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Robot from Oporto breaks record in flooded caves exploration

A team of researchers from the Institute for Systems Engineering and Computers, Technology and Science (INESC TEC) has broken the world depth record in the exploration of the world's deepest natural cave by managing, for the first time, to take an autonomous underwater vehicle to 450 meters.

This achievement was accomplished in the "Hranice Abyss", in Czechia, after years of research and numerous exploration missions at the site. INESC TEC researchers Alfredo Martins, Carlos Almeida, Eduardo Soares, Pedro André Peixoto and Ricardo Pereira joined, at the beginning of this month, a new expedition to explore the world's deepest natural flooded cave, making its 3D map and collecting data on water parameters.

Alfredo Martins, also a lecturer at the Instituto Superior de Engenharia do Porto (ISEP), explains that "the cave, thought to be more than 900 meters deep, has been explored using divers, up to 200 meters". The most recent mission took place under the Unexup project and, for the first time, it was possible to "successfully explore the cave to 450 meters and obtain a detailed map, something that was not possible before", he reveals.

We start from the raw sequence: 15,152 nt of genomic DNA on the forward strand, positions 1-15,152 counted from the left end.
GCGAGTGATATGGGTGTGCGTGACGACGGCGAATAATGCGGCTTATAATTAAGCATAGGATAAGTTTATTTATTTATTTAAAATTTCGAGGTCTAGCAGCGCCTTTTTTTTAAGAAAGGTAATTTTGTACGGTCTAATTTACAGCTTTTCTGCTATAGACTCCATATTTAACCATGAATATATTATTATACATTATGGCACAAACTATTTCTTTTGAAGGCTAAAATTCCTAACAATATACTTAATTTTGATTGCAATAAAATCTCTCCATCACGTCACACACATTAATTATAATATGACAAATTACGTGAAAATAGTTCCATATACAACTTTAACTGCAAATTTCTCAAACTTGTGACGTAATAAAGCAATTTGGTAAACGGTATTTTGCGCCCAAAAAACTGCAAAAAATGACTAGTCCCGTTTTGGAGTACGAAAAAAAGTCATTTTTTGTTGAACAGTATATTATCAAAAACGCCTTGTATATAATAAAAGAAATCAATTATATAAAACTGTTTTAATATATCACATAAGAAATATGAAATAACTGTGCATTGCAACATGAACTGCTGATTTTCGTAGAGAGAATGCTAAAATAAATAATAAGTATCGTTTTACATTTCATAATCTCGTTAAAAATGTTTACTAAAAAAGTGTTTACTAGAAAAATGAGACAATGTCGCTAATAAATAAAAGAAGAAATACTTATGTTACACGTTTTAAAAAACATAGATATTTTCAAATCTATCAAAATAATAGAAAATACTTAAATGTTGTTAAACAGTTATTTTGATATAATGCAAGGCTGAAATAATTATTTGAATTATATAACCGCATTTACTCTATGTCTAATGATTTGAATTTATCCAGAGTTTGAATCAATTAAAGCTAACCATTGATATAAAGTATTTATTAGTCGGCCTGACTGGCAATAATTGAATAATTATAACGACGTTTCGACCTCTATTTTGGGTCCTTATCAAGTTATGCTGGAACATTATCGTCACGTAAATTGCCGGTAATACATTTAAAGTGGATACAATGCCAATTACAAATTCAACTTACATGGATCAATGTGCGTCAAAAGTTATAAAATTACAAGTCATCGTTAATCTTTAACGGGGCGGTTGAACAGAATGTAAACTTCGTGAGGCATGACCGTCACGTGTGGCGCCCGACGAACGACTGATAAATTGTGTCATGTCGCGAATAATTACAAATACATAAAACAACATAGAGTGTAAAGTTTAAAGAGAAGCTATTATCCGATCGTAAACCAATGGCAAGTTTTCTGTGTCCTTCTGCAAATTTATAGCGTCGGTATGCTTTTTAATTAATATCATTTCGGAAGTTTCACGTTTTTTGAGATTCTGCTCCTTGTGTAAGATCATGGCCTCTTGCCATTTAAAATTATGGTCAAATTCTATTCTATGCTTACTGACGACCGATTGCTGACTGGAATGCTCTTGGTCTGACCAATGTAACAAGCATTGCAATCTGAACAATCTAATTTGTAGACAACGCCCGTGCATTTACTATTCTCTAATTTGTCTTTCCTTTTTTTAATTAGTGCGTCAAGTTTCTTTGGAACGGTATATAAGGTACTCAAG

Note that the previous record belonged to another underwater robot that had dived to 404 meters of the cave, but it has now been beaten by UX-1Neo and the researchers from the Porto Institute.

INESC-TEC points out that UX-1Neo is one of the most technologically advanced underwater robots in the world and "performs exploration missions completely autonomously" with precise positioning and "unique features that can be used depending on the mission or its risk".

Through this project, INESC-TEC intends to "create a new mine mapping service, based on a new class of autonomous underwater robots with the ability to explore up to a thousand meters deep, obtaining relevant information such as the structural state and map of them (allowing to know if there were landslides or other problems) and important geological information to determine the existence of mineral resources of economic interest, which otherwise would be more difficult and dangerous to obtain or would have higher costs.

Unexup is financed by EIT Raw Materials, of the European Institute of Innovation and Technology, to the tune of 2.9 million euros.



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